Review: Robin Ball's Memory Box builds on the success of early releases with a big new outing that features two of his own tracks and one from the legendary Luke Vibert. Memory Box is a party that has hosted Derrick Carer, Trevino and A Guy Called Gerald among others, and is a place to hear proper acid house. Ball himself is a master of the genre and most often released on his own Groovepressure label, having been making music since his teens. Now his latest labour of love is once again reaffirming his status as a vital voice in the UK scene. Luke Vibert has a rich history that makes him a key part of the UK's dance counterculture over the last 30 years. His always animated music is wild and inventive and comes on greats like Mo Wax, Warp and Planet Mu. Here he offers 'X to C', a wild melange of warped synth tones, grizzled basslines & acid flashes. It will twist and turn the dance floor inside out. Robin Ball's excellent 'Gripper' is a corrugated bit of electric house music that never sits still. Pensive pads in the background are offset by a busy lead synth line and old school stabs that make it a perfectly timeless, energetic fusion of moods and grooves. Lastly, Ball serves up 'The Edge,' a brilliantly brash cut with stepping acid sequences, raw drum work and warped bass that distills decades of UK music into one essential track. These are three devastating club cuts that expertly draw on the past, present and future of acid.
Review: Since 2015, Jacob Chenaux has been serving up singles made in collaboration with fellow Offenbach resident Martyne. Here he goes solo for the very first time with a four-track outing on Traffic. He eases us in gently via the crunchy techno-funk of "Frostnach" - all bouncy drum machine beats, rumbling bass and minor key organ melodies - before heading to deep space via the sci-fi bleeps, supersonic noises and robust drums of "Challenjour". Flip to the B-side for the wayward early morning techno throb of "Jericho" and the rubbery goodness of "Wrath", where Motor City style chords and chiming melodies rise above unfussy machine beats and a squelchy analogue bassline.
Review: Ben Sims' Hardgroove label opens its 2019 account with a four track EP comprised of cuts from the Londoner's recent 'Tribology' mix-comp. M-Plant artist and UK techno don Mark Broom features alongside Clone's Cadans with Italian emerging talent Marco Bruno and Hardgroove alumni Avision serve up hefty, peak time workouts.
Review: Or:la launches new label Cead with an EP from the Utrecht based producer and DJ Lewski. Drawing on his ability to mesh a mixture of house, techno and clattering electro, 'Mariachi Guadalajara' is a fast paced dexterous work which melds vigorous percussion and spacey synth lines.
Review: The next logical step in the Chronicle catalog sidesteps the typical press-artist relationship and comes to us straight from the (un)known. A record that is as compellingly clandestine as it is forceful, it wastes no time securing a slot next to some of the most enigmatic ""Unknown Artists"" of our time, which count some of the most prestigious artists out there among them.
Upon hearing the music, identity becomes irrelevant. The typical rough and booming kicks have been replaced here with something more streamlined and tactful. A certain eerieness permeates throughout the entire body of work, gently hypnotizing us into a cadenced submission. A record for moments of phantasmal bliss within times of uncertainty.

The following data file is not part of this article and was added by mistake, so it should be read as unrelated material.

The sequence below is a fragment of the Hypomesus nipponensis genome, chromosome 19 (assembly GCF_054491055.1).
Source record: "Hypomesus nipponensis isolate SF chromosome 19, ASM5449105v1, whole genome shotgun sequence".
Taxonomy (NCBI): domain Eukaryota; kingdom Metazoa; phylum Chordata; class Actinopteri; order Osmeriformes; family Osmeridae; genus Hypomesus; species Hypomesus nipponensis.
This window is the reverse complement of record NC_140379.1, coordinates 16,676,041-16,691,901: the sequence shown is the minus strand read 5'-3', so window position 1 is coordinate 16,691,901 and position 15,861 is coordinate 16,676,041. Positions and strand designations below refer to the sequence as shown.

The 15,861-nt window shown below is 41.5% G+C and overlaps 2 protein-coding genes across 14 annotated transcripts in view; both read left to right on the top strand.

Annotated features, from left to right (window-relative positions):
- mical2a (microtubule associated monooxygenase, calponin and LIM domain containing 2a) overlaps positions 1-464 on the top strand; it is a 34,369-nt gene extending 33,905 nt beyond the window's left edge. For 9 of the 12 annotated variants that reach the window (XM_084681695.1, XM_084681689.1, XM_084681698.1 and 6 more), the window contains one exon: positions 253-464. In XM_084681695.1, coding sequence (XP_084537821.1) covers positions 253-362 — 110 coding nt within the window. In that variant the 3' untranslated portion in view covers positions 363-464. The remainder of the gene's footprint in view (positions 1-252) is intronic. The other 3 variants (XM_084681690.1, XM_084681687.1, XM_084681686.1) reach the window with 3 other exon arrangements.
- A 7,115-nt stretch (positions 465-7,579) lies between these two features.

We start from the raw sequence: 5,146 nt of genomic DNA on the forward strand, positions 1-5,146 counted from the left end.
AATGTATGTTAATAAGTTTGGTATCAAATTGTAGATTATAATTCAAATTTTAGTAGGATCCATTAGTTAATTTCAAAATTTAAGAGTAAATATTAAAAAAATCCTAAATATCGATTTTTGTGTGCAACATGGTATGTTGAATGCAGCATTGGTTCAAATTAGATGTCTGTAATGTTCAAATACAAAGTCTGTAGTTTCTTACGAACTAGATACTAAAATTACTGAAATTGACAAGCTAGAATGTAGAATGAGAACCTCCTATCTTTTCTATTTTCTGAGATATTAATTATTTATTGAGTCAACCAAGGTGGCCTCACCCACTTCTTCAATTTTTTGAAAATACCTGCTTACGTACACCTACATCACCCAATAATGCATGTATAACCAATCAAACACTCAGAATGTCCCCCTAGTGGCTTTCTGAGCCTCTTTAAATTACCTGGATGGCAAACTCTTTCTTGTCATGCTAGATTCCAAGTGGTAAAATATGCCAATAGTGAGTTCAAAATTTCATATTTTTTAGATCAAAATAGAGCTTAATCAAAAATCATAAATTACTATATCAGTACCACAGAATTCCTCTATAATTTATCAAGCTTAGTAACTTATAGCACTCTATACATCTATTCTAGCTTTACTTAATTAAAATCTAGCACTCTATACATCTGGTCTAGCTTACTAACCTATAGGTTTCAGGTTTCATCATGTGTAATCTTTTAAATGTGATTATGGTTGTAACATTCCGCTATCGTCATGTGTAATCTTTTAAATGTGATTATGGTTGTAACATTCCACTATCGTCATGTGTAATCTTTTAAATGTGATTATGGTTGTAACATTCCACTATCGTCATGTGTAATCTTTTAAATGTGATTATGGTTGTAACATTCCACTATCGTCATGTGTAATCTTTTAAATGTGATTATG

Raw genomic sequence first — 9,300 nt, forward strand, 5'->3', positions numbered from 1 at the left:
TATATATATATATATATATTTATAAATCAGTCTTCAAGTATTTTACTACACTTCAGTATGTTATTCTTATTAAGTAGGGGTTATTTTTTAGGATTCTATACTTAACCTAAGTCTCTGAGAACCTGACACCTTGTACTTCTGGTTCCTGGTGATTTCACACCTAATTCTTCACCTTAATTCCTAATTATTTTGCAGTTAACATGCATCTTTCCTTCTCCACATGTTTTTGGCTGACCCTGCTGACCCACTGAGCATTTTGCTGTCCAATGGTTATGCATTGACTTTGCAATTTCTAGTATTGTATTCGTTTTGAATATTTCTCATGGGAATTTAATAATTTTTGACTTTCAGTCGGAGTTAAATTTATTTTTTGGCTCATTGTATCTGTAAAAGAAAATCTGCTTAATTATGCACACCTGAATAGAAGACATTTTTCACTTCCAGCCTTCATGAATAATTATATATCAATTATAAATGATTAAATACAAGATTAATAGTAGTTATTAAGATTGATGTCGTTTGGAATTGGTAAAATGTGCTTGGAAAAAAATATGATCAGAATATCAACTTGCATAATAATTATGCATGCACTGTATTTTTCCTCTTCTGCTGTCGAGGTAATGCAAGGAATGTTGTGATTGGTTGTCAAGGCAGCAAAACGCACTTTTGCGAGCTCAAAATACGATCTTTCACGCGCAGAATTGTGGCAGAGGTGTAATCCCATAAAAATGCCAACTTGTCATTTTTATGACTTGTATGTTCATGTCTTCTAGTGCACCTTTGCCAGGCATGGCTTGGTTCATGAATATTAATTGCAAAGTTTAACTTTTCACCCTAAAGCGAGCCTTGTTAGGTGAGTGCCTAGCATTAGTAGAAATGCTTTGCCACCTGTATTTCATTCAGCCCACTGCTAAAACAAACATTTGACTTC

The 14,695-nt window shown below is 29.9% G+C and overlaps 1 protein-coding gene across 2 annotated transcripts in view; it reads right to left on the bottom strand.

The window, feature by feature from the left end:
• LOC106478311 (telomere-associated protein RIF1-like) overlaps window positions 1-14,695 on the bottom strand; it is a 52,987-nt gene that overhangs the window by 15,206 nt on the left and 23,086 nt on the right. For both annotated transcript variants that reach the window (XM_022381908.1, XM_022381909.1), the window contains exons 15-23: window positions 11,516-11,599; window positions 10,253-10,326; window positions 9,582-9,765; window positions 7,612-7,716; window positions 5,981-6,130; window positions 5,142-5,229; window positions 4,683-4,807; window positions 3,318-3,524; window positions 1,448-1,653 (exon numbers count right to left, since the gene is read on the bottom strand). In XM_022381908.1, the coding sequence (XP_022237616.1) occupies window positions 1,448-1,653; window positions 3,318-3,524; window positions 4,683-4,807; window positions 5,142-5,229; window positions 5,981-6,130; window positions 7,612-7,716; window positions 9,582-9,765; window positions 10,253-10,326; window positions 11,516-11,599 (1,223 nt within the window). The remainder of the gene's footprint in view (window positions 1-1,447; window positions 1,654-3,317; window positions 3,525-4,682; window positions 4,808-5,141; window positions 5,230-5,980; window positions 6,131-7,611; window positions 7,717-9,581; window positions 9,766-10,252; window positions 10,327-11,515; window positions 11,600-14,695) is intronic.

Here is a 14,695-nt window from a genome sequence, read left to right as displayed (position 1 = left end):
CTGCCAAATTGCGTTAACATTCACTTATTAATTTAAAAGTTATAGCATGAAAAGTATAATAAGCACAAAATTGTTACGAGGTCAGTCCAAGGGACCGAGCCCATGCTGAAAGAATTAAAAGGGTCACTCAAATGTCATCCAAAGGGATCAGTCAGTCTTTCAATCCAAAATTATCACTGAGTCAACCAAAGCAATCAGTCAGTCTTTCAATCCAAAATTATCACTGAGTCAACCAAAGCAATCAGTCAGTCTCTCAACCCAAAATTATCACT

Review: Old school meets new school here, as French techno stalwart Laurent Garnier joins forces with rising star Chambray for a cheery, glassy-eyed workout on Rekids. In its original form, "Feelin' Good" is a rushing chunk of piano-driven techno positivity, where sparkling riffs, fuzzy analogue electronic motifs and nagging electronics burst through a tough but squeezable techno beat. It should be an essential listen for all those hankering after something that recalls the celebratory glee of the early '90s while sounding suitably contemporary. Label boss Radio Slave steps up to remix, first re-imagining it as a dreamy but powerful jack track, before embracing his inner hardcore hero on a breakbeat and piano-heavy flip that's as rush-inducing as triple dropping the strongest happy pills around.
Review: After slowly building his career over the last few years via well-received singles on Rave Or Die, Khemina Records and, most recently, Perc Trax, Guillaume Labadie delivers his hotly anticipated debut album. It's something of a beast, too, with 12 lengthy tracks spread across two CDs. After scene-setting via a constantly-building blast of symphonic synth strings, new wave style guitars and crashing drum rolls ("The Beginning of the End"), Labadie sprints through bombastic, mind-altering stompers ("Crossing The Mirror"), dark and twisted soundscapes ("Impossible Love"), distorted techno thumpers ("The Night Is Our Kingdom", "You Are Not Alone"), redlined downtempo soundscapes (the filthy "Partner In Crime"), industrial strength insanity ("Romantic Pyscho") and pitch-black throb-jobs ("Eternity Is Burning").
Review: Frankfurt record shop Gosu are back with the next instalment of their in-house label by OFFM regular Rob Amboule. The British producer has been making records for some years now, on labels like 20:20 Vision, Heidi's The Jackathon and more recently OSMAN and NorthSouth, initially starting out in London. A chance encounter led him to Frankfurt and after a short while he decided to relocate out to the Main area. A long-time friend of the label as well as Freebase (RIP), his skills developed with the encouragement of label bosses Manuel Schatz and Phil Evans. Amboule presents Gosu 9.5: on the A side we've got the funky and chunky all analogue electro futurism of "9.5 B", while on the flip things go in a more straight ahead direction on the classic techno excursion of "9.5 D" - taking the very best elements of Detroit and Yorkshire in its stride.